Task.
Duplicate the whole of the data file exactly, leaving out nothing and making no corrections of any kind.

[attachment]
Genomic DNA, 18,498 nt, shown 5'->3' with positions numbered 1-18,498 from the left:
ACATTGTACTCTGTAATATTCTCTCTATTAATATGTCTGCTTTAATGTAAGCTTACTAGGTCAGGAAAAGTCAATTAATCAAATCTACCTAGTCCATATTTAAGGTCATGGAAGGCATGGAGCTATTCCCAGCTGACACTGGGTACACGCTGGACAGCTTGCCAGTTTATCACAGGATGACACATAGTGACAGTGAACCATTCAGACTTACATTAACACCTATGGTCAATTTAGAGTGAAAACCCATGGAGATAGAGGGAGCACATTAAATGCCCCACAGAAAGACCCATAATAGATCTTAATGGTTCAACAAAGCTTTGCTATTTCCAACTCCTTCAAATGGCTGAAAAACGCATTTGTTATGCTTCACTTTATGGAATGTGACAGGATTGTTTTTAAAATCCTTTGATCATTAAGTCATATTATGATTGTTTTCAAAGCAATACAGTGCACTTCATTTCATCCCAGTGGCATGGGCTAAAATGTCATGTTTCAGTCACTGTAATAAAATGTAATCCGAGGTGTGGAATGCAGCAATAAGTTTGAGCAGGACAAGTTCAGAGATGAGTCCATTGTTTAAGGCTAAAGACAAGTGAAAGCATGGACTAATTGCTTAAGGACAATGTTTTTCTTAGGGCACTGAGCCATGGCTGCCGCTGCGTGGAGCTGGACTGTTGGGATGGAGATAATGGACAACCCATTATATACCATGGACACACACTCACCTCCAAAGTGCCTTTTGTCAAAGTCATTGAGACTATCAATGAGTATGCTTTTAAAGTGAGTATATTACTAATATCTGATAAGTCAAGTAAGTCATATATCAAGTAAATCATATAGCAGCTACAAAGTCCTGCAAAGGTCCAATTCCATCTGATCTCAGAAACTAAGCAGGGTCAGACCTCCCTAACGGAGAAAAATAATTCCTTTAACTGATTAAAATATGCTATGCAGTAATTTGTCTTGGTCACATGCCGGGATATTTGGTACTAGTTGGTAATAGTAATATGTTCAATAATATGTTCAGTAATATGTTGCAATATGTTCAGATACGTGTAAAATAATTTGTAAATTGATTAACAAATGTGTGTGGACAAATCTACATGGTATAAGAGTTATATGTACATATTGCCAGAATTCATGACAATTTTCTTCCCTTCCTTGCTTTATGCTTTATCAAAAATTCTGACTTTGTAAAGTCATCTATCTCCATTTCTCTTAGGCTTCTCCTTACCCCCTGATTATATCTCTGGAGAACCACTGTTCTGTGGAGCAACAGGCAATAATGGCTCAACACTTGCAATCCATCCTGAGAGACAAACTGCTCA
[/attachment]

Genomic DNA, 18,498 nt, shown 5'->3' with positions numbered 1-18,498 from the left:
ACATTGTACTCTGTAATATTCTCTCTATTAATATGTCTGCTTTAATGTAAGCTTACTAGGTCAGGAAAAGTCAATTAATCAAATCTACCTAGTCCATATTTAAGGTCATGGAAGGCATGGAGCTATTCCCAGCTGACACTGGGTACACGCTGGACAGCTTGCCAGTTTATCACAGGATGACACATAGTGACAGTGAACCATTCAGACTTACATTAACACCTATGGTCAATTTAGAGTGAAAACCCATGGAGATAGAGGGAGCACATTAAATGCCCCACAGAAAGACCCATAATAGATCTTAATGGTTCAACAAAGCTTTGCTATTTCCAACTCCTTCAAATGGCTGAAAAACGCATTTGTTATGCTTCACTTTATGGAATGTGACAGGATTGTTTTTAAAATCCTTTGATCATTAAGTCATATTATGATTGTTTTCAAAGCAATACAGTGCACTTCATTTCATCCCAGTGGCATGGGCTAAAATGTCATGTTTCAGTCACTGTAATAAAATGTAATCCGAGGTGTGGAATGCAGCAATAAGTTTGAGCAGGACAAGTTCAGAGATGAGTCCATTGTTTAAGGCTAAAGACAAGTGAAAGCATGGACTAATTGCTTAAGGACAATGTTTTTCTTAGGGCACTGAGCCATGGCTGCCGCTGCGTGGAGCTGGACTGTTGGGATGGAGATAATGGACAACCCATTATATACCATGGACACACACTCACCTCCAAAGTGCCTTTTGTCAAAGTCATTGAGACTATCAATGAGTATGCTTTTAAAGTGAGTATATTACTAATATCTGATAAGTCAAGTAAGTCATATATCAAGTAAATCATATAGCAGCTACAAAGTCCTGCAAAGGTCCAATTCCATCTGATCTCAGAAACTAAGCAGGGTCAGACCTCCCTAACGGAGAAAAATAATTCCTTTAACTGATTAAAATATGCTATGCAGTAATTTGTCTTGGTCACATGCCGGGATATTTGGTACTAGTTGGTAATAGTAATATGTTCAATAATATGTTCAGTAATATGTTGCAATATGTTCAGATACGTGTAAAATAATTTGTAAATTGATTAACAAATGTGTGTGGACAAATCTACATGGTATAAGAGTTATATGTACATATTGCCAGAATTCATGACAATTTTCTTCCCTTCCTTGCTTTATGCTTTATCAAAAATTCTGACTTTGTAAAGTCATCTATCTCCATTTCTCTTAGGCTTCTCCTTACCCCCTGATTATATCTCTGGAGAACCACTGTTCTGTGGAGCAACAGGCAATAATGGCTCAACACTTGCAATCCATCCTGAGAGACAAACTGCTCA